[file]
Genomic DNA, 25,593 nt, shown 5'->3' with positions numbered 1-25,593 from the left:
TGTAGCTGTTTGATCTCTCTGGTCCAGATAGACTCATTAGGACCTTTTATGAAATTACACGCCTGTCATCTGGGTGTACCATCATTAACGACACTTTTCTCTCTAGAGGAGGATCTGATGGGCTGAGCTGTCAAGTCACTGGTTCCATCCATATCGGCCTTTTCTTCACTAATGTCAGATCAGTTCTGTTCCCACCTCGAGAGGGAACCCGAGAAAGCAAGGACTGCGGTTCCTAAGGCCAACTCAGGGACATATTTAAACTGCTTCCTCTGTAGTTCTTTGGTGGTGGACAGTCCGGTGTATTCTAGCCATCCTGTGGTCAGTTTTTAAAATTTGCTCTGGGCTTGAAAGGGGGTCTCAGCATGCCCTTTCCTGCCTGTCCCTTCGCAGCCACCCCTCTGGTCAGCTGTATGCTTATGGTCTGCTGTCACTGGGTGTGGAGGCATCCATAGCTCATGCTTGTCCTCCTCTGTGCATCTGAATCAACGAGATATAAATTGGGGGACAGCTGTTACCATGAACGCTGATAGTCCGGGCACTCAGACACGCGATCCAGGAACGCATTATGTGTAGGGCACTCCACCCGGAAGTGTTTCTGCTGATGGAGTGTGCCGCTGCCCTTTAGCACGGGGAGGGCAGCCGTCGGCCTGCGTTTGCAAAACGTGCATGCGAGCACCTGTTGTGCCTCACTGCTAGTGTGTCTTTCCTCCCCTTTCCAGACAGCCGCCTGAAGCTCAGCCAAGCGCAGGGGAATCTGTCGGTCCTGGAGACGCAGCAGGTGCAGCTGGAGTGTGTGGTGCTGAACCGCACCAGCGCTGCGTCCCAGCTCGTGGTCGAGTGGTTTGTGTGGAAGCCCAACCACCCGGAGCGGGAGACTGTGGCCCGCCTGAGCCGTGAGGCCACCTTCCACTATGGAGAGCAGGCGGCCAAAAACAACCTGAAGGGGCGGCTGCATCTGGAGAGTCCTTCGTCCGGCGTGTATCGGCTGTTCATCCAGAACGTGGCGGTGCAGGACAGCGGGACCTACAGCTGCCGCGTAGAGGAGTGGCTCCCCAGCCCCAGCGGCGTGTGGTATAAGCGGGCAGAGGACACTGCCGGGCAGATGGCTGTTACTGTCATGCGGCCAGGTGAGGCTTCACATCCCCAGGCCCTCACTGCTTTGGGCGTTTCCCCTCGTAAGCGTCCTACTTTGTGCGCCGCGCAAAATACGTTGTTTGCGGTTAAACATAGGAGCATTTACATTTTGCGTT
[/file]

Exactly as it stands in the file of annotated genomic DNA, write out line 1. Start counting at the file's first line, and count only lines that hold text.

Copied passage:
Genomic DNA, 25,593 nt, shown 5'->3' with positions numbered 1-25,593 from the left: